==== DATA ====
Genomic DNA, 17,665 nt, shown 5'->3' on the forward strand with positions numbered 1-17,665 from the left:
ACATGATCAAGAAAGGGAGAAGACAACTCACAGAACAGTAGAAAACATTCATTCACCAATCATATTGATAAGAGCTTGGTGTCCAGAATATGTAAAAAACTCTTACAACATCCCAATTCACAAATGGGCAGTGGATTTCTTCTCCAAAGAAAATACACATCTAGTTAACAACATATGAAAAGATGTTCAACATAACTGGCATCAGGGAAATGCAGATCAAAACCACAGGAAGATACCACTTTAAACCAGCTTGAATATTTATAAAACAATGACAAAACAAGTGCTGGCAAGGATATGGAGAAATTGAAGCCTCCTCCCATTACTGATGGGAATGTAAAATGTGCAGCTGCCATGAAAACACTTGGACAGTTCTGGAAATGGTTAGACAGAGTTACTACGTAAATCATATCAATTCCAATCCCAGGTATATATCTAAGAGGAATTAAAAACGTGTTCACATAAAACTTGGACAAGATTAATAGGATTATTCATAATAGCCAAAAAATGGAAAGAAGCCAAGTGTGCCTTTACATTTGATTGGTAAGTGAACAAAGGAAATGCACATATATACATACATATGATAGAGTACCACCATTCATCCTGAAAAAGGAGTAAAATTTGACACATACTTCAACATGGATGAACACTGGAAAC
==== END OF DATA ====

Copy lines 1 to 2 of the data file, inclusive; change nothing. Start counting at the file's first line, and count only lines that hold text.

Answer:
Genomic DNA, 17,665 nt, shown 5'->3' on the forward strand with positions numbered 1-17,665 from the left:
ACATGATCAAGAAAGGGAGAAGACAACTCACAGAACAGTAGAAAACATTCATTCACCAATCATATTGATAAGAGCTTGGTGTCCAGAATATGTAAAAAACTCTTACAACATCCCAATTCACAAATGGGCAGTGGATTTCTTCTCCAAAGAAAATACACATCTAGTTAACAACATATGAAAAGATGTTCAACATAACTGGCATCAGGGAAATGCAGATCAAAACCACAGGAAGATACCACTTTAAACCAGCTTGAATATTTATAAAACAATGACAAAACAAGTGCTGGCAAGGATATGGAGAAATTGAAGCCTCCTCCCATTACTGATGGGAATGTAAAATGTGCAGCTGCCATGAAAACACTTGGACAGTTCTGGAAATGGTTAGACAGAGTTACTACGTAAATCATATCAATTCCAATCCCAGGTATATATCTAAGAGGAATTAAAAACGTGTTCACATAAAACTTGGACAAGATTAATAGGATTATTCATAATAGCCAAAAAATGGAAAGAAGCCAAGTGTGCCTTTACATTTGATTGGTAAGTGAACAAAGGAAATGCACATATATACATACATATGATAGAGTACCACCATTCATCCTGAAAAAGGAGTAAAATTTGACACATACTTCAACATGGATGAACACTGGAAAC